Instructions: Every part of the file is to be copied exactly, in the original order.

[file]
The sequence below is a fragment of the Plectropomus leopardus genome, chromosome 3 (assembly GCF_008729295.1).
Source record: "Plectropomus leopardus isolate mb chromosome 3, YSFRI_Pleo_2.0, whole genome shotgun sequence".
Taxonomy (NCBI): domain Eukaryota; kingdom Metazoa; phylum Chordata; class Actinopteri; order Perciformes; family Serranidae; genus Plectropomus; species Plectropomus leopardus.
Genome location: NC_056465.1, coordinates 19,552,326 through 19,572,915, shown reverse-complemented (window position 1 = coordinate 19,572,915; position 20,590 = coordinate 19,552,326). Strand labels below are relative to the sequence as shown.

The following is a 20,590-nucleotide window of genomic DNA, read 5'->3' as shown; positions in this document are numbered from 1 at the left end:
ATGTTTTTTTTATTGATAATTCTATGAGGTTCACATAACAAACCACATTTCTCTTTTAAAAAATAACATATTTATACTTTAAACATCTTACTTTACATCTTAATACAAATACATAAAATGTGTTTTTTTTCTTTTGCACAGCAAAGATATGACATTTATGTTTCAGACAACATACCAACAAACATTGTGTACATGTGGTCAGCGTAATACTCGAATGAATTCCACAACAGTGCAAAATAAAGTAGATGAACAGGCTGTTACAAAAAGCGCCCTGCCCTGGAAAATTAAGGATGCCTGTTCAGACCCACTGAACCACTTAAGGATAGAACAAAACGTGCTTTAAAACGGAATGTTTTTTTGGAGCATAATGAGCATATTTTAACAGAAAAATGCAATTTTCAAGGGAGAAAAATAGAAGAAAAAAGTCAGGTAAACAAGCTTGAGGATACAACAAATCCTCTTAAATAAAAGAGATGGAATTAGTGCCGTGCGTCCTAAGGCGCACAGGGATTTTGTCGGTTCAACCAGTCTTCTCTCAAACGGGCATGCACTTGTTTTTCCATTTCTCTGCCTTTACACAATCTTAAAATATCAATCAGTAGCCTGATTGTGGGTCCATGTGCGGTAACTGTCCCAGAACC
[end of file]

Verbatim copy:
The sequence below is a fragment of the Plectropomus leopardus genome, chromosome 3 (assembly GCF_008729295.1).
Source record: "Plectropomus leopardus isolate mb chromosome 3, YSFRI_Pleo_2.0, whole genome shotgun sequence".
Taxonomy (NCBI): domain Eukaryota; kingdom Metazoa; phylum Chordata; class Actinopteri; order Perciformes; family Serranidae; genus Plectropomus; species Plectropomus leopardus.
Genome location: NC_056465.1, coordinates 19,552,326 through 19,572,915, shown reverse-complemented (window position 1 = coordinate 19,572,915; position 20,590 = coordinate 19,552,326). Strand labels below are relative to the sequence as shown.

The following is a 20,590-nucleotide window of genomic DNA, read 5'->3' as shown; positions in this document are numbered from 1 at the left end:
ATGTTTTTTTTATTGATAATTCTATGAGGTTCACATAACAAACCACATTTCTCTTTTAAAAAATAACATATTTATACTTTAAACATCTTACTTTACATCTTAATACAAATACATAAAATGTGTTTTTTTTCTTTTGCACAGCAAAGATATGACATTTATGTTTCAGACAACATACCAACAAACATTGTGTACATGTGGTCAGCGTAATACTCGAATGAATTCCACAACAGTGCAAAATAAAGTAGATGAACAGGCTGTTACAAAAAGCGCCCTGCCCTGGAAAATTAAGGATGCCTGTTCAGACCCACTGAACCACTTAAGGATAGAACAAAACGTGCTTTAAAACGGAATGTTTTTTTGGAGCATAATGAGCATATTTTAACAGAAAAATGCAATTTTCAAGGGAGAAAAATAGAAGAAAAAAGTCAGGTAAACAAGCTTGAGGATACAACAAATCCTCTTAAATAAAAGAGATGGAATTAGTGCCGTGCGTCCTAAGGCGCACAGGGATTTTGTCGGTTCAACCAGTCTTCTCTCAAACGGGCATGCACTTGTTTTTCCATTTCTCTGCCTTTACACAATCTTAAAATATCAATCAGTAGCCTGATTGTGGGTCCATGTGCGGTAACTGTCCCAGAACC